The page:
The cast carried the party vibe over into the second half with more lively and technically brilliant performances by both LBT company members and special guests Sarah Lane (American Ballet Theatre) and Daniel Ulbricht (New York City Ballet) as the Sugar Plum Fairy and her Cavalier. Denton was fun and flirty as the lead of the Spanish dancers, deftly guiding the rest of the corp, including Chloe Davis, Ashleigh Eaton, Kelsey Rhinehelder and Mikaela Seale through a series of rhythmic hands claps and fast foot work. Jones and Beacham displayed amazing control and dexterity in the Arabian dance especially when Jones bent backwards and held onto her foot while Beacham rotated her in a circle. Guest Artist Andre Harrington got the audience up and cheering with his consecutive back handsprings, while a surprise appearance by former Dallas Cowboys player Isaiah Stanback in the role of Mother Ginger sporting a Cowboys jersey and helmet on top of the large colorful skirt housing eight tiny dancers had the audience in stitches.

Lane and Ulbricht were sublime in the grand pas de deux at the end of the show. They executed the controlledpromenades, ponche arabesques and shifting epaulement phrases in a calm and fluid manner. Lane’s breathy exhales during her multiple pirouettes and various jumping sequences made her moves appear bigger and bolder. Ulbricht’s incredible artistry and athleticism are well known in the ballet world. He eats up the space with his gravity defying jetes and barely makes a sound when he drops to his knee after performing consecutive tours en l’air.

Lannin and her team should be proud of the whimsical and welcoming Nutcracker production they have diligently fostered over the last 25 years. I’m looking forward to seeing how the younger dancers progress into the ballet’s more challenging roles in the coming years.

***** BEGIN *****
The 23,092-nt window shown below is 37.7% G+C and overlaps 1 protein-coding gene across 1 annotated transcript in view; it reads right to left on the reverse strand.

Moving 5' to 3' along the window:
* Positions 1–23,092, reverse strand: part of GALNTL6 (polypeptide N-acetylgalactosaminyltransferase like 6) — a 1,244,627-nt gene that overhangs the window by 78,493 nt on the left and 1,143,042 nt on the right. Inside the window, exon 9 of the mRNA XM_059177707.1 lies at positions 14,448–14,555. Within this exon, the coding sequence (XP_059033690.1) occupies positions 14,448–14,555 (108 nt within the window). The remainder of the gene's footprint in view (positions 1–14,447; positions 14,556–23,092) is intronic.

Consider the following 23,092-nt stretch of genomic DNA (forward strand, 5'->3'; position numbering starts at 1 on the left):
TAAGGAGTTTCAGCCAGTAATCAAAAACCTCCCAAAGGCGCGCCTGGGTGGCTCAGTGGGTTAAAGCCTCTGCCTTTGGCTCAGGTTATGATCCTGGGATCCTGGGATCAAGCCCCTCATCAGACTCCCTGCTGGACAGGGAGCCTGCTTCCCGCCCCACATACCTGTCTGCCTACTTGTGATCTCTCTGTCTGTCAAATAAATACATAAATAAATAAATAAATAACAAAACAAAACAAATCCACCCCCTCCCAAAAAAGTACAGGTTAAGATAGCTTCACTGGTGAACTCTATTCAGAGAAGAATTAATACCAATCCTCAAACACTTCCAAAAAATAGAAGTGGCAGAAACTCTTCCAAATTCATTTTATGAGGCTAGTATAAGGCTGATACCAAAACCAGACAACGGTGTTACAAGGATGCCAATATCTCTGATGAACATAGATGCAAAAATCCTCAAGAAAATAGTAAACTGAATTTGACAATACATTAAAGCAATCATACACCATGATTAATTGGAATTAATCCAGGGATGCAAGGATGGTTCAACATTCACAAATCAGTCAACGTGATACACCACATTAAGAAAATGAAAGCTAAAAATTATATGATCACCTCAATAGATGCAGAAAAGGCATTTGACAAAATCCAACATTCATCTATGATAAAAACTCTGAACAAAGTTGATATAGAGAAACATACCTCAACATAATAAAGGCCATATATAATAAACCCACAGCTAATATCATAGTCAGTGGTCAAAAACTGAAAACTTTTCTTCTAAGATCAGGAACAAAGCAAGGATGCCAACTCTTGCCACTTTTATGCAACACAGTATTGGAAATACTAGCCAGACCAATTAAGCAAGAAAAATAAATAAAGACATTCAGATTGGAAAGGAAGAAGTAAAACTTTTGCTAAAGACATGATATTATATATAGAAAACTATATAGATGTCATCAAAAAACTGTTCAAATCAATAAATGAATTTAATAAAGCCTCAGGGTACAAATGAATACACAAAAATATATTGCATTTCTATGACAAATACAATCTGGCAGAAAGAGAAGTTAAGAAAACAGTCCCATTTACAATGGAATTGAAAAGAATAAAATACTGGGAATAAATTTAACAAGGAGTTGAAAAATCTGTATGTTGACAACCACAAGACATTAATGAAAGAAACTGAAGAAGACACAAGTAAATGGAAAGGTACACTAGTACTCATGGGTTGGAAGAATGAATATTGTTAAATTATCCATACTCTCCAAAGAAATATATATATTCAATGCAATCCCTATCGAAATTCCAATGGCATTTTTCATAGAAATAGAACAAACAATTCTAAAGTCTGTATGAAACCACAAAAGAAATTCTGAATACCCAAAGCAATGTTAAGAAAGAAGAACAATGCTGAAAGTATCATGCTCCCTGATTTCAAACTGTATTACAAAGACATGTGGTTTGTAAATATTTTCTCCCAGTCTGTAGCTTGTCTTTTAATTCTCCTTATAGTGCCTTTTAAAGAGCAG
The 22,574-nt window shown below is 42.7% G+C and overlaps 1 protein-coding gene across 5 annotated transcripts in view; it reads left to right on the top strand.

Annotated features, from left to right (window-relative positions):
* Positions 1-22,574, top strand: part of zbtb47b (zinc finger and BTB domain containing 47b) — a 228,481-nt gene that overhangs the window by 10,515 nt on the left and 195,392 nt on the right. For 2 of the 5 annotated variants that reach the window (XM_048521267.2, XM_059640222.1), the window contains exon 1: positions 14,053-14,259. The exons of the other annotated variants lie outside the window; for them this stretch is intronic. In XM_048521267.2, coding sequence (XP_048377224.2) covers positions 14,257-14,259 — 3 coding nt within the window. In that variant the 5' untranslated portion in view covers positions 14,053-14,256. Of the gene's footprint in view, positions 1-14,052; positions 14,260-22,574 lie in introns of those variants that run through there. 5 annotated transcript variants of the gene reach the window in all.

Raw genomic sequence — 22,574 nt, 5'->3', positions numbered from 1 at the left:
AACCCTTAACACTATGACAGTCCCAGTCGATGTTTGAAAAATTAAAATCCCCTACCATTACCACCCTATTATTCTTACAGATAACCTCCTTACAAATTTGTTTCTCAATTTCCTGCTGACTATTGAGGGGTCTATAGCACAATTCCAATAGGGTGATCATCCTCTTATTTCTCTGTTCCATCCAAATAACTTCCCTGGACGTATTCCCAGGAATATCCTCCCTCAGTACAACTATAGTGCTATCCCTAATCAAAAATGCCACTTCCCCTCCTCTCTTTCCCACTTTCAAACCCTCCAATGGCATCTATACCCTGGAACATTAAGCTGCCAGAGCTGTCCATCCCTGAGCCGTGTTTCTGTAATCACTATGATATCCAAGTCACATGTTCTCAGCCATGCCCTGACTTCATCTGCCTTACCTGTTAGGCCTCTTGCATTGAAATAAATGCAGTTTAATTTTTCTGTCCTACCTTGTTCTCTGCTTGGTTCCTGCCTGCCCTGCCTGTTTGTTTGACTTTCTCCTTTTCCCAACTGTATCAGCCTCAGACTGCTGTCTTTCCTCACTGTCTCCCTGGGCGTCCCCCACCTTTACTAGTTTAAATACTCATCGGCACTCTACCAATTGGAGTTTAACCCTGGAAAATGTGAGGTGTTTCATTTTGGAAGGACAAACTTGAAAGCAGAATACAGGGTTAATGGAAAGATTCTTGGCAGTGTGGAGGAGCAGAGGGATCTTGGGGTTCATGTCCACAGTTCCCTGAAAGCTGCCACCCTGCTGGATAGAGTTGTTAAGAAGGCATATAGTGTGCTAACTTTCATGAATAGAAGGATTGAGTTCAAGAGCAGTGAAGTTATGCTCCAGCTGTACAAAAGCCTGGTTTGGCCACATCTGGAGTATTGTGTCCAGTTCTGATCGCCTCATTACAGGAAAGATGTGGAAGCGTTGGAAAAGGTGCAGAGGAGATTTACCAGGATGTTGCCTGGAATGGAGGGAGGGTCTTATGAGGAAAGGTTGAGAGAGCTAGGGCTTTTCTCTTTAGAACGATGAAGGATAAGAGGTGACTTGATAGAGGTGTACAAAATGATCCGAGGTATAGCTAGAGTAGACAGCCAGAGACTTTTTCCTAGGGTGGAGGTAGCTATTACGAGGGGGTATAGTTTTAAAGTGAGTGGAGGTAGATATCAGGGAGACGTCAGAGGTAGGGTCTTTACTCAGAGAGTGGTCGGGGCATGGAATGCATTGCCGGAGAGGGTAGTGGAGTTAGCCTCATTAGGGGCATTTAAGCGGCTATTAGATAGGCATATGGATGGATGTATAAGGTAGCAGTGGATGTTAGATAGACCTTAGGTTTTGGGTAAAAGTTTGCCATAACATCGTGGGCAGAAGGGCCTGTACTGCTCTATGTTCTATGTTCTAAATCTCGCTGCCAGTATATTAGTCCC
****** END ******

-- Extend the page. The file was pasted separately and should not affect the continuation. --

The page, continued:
This review was originally posted  on TheaterJones.com.

 

Review: LakeCities Ballet Theatre’s Dracula

This was the first ballet I brought my daughter to and she did great. She is 2 1/2 and sat through the whole first half. The second half was a little scary so my husband took her into the lobby. I recommend this show for anyone with little kids.

Photo: Nancy Loch
Photo: Nancy Loch

LakeCities Ballet Theatre sucks audiences in with brilliant dancing and dramatic special effects at its 10th annual Le Ballet de Dracula in Lewisville.

Lewisville — After a decade, it’s natural for a ballet to start to lose some of its luster. But that’s not the case with LakeCities Ballet Theatre‘s Halloween spook-tacular, Le Ballet de Dracula, which played to a sold-out crowd for the troupe’s 10th-anniversary show on Saturday at the Medical Center of Lewisville Grand Theatre.

Having seen this production many times before, I can honestly say the ballet gets visually and technically stronger every year thanks to Artistic Director Kelly Kilburn Lannin’s fine choreographic detailing and continous production enhancements, including set designs, costuming and special effects that always seem to bring audiences to the edge of their seats.

The show’s popularity can also be attributed to Tom Rutherford’s well-conceived narrative and creative mash-up of characters including Ratcliff (the quirky sidekick), weolas (batlike creatures) and a dozen vampire brides.

Loosely based on Bram Stoker’s novel Dracula, LBT’s version illustrates the love triangle between Aurelia, Marius and Dracula in two well-balanced acts. In the first half the villagers, gypsies and Romanians all come together to celebrate the engagement of Aurelia (Carley Denton) and Marius (guest artist Steven Loch of Pacific Northwest Ballet).

The company members demonstrated great animation and agility in the specialized group dances, which featured various movement styles, including soft-shoe ballet, pointe, jazz, modern and even some folk dance. The Romanian dancers’ rhythmic foot stomps and traveling shuffle steps were accompanied by simple arm gestures and crisp formation changes.

The gypsies, led by Denise Clarkston, used an array of hip isolations and open-armed twirling phrases to depict their rebellious nature. Aurelia’s friends (Chloe Davis, Kristina Lorelli, Carly Greene, Julie Fenske, Madeline Hanly and Julia Tiller) proved why LBT is one of the most sought after pre-professional ballet companies in the Dallas area with their exacting pointe work, beautiful musicality and commanding stage presence.